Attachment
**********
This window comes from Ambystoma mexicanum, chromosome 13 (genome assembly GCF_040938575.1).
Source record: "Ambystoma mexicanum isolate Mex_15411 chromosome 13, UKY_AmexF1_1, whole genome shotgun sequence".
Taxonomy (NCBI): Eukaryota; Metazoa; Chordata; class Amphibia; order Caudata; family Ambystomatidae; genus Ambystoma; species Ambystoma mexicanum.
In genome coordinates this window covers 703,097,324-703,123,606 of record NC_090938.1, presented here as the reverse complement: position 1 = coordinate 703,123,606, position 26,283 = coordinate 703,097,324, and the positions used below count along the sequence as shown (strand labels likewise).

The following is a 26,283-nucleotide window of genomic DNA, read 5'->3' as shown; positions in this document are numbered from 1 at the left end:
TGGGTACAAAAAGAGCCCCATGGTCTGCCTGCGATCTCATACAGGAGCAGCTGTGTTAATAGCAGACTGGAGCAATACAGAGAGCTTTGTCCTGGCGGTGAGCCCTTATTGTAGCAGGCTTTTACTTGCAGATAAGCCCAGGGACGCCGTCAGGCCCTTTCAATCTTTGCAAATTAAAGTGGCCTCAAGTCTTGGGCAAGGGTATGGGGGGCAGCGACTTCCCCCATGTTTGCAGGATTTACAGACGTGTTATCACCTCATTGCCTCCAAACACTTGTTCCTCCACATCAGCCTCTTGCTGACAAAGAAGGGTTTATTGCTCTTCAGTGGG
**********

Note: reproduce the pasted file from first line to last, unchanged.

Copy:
This window comes from Ambystoma mexicanum, chromosome 13 (genome assembly GCF_040938575.1).
Source record: "Ambystoma mexicanum isolate Mex_15411 chromosome 13, UKY_AmexF1_1, whole genome shotgun sequence".
Taxonomy (NCBI): Eukaryota; Metazoa; Chordata; class Amphibia; order Caudata; family Ambystomatidae; genus Ambystoma; species Ambystoma mexicanum.
In genome coordinates this window covers 703,097,324-703,123,606 of record NC_090938.1, presented here as the reverse complement: position 1 = coordinate 703,123,606, position 26,283 = coordinate 703,097,324, and the positions used below count along the sequence as shown (strand labels likewise).

The following is a 26,283-nucleotide window of genomic DNA, read 5'->3' as shown; positions in this document are numbered from 1 at the left end:
TGGGTACAAAAAGAGCCCCATGGTCTGCCTGCGATCTCATACAGGAGCAGCTGTGTTAATAGCAGACTGGAGCAATACAGAGAGCTTTGTCCTGGCGGTGAGCCCTTATTGTAGCAGGCTTTTACTTGCAGATAAGCCCAGGGACGCCGTCAGGCCCTTTCAATCTTTGCAAATTAAAGTGGCCTCAAGTCTTGGGCAAGGGTATGGGGGGCAGCGACTTCCCCCATGTTTGCAGGATTTACAGACGTGTTATCACCTCATTGCCTCCAAACACTTGTTCCTCCACATCAGCCTCTTGCTGACAAAGAAGGGTTTATTGCTCTTCAGTGGG